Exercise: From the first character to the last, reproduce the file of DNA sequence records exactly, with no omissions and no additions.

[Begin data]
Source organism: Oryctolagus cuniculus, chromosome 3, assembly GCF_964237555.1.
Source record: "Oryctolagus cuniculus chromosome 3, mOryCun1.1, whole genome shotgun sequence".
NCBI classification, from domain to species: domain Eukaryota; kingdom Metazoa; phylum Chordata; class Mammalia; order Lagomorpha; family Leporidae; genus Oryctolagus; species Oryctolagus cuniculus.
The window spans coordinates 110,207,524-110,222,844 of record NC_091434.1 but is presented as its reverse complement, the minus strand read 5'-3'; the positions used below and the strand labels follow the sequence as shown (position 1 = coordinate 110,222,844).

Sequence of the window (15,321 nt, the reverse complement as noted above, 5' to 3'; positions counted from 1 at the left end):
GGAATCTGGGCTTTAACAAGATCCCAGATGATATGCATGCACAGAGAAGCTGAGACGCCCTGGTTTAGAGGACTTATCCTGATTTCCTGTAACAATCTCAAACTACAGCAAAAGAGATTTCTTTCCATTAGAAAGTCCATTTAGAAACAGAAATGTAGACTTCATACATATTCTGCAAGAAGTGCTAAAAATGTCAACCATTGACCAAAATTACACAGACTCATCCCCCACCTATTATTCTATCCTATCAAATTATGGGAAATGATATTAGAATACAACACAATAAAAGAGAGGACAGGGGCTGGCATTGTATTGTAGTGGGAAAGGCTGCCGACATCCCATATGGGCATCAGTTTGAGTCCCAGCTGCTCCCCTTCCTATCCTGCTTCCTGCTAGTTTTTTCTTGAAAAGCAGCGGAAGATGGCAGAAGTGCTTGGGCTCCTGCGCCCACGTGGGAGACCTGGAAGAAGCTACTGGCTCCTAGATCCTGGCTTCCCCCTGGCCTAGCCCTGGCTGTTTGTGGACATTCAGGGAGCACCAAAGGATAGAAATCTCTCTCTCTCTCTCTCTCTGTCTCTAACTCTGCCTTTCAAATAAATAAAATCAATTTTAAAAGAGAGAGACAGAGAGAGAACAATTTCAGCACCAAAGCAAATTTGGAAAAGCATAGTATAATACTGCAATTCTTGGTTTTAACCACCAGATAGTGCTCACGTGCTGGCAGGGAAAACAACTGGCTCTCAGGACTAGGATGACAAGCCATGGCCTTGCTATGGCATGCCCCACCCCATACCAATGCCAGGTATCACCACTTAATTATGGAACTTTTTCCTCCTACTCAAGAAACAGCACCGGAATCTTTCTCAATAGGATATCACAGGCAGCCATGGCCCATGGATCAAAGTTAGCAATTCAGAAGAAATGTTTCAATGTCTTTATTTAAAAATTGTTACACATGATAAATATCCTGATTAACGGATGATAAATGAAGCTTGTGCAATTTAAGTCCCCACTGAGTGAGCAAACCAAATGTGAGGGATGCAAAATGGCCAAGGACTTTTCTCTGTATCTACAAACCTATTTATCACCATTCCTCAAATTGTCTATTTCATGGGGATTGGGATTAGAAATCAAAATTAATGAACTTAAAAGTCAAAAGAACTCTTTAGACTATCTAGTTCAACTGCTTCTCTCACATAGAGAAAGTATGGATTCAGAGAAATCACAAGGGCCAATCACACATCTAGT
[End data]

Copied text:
Source organism: Oryctolagus cuniculus, chromosome 3, assembly GCF_964237555.1.
Source record: "Oryctolagus cuniculus chromosome 3, mOryCun1.1, whole genome shotgun sequence".
NCBI classification, from domain to species: domain Eukaryota; kingdom Metazoa; phylum Chordata; class Mammalia; order Lagomorpha; family Leporidae; genus Oryctolagus; species Oryctolagus cuniculus.
The window spans coordinates 110,207,524-110,222,844 of record NC_091434.1 but is presented as its reverse complement, the minus strand read 5'-3'; the positions used below and the strand labels follow the sequence as shown (position 1 = coordinate 110,222,844).

Sequence of the window (15,321 nt, the reverse complement as noted above, 5' to 3'; positions counted from 1 at the left end):
GGAATCTGGGCTTTAACAAGATCCCAGATGATATGCATGCACAGAGAAGCTGAGACGCCCTGGTTTAGAGGACTTATCCTGATTTCCTGTAACAATCTCAAACTACAGCAAAAGAGATTTCTTTCCATTAGAAAGTCCATTTAGAAACAGAAATGTAGACTTCATACATATTCTGCAAGAAGTGCTAAAAATGTCAACCATTGACCAAAATTACACAGACTCATCCCCCACCTATTATTCTATCCTATCAAATTATGGGAAATGATATTAGAATACAACACAATAAAAGAGAGGACAGGGGCTGGCATTGTATTGTAGTGGGAAAGGCTGCCGACATCCCATATGGGCATCAGTTTGAGTCCCAGCTGCTCCCCTTCCTATCCTGCTTCCTGCTAGTTTTTTCTTGAAAAGCAGCGGAAGATGGCAGAAGTGCTTGGGCTCCTGCGCCCACGTGGGAGACCTGGAAGAAGCTACTGGCTCCTAGATCCTGGCTTCCCCCTGGCCTAGCCCTGGCTGTTTGTGGACATTCAGGGAGCACCAAAGGATAGAAATCTCTCTCTCTCTCTCTCTCTGTCTCTAACTCTGCCTTTCAAATAAATAAAATCAATTTTAAAAGAGAGAGACAGAGAGAGAACAATTTCAGCACCAAAGCAAATTTGGAAAAGCATAGTATAATACTGCAATTCTTGGTTTTAACCACCAGATAGTGCTCACGTGCTGGCAGGGAAAACAACTGGCTCTCAGGACTAGGATGACAAGCCATGGCCTTGCTATGGCATGCCCCACCCCATACCAATGCCAGGTATCACCACTTAATTATGGAACTTTTTCCTCCTACTCAAGAAACAGCACCGGAATCTTTCTCAATAGGATATCACAGGCAGCCATGGCCCATGGATCAAAGTTAGCAATTCAGAAGAAATGTTTCAATGTCTTTATTTAAAAATTGTTACACATGATAAATATCCTGATTAACGGATGATAAATGAAGCTTGTGCAATTTAAGTCCCCACTGAGTGAGCAAACCAAATGTGAGGGATGCAAAATGGCCAAGGACTTTTCTCTGTATCTACAAACCTATTTATCACCATTCCTCAAATTGTCTATTTCATGGGGATTGGGATTAGAAATCAAAATTAATGAACTTAAAAGTCAAAAGAACTCTTTAGACTATCTAGTTCAACTGCTTCTCTCACATAGAGAAAGTATGGATTCAGAGAAATCACAAGGGCCAATCACACATCTAGT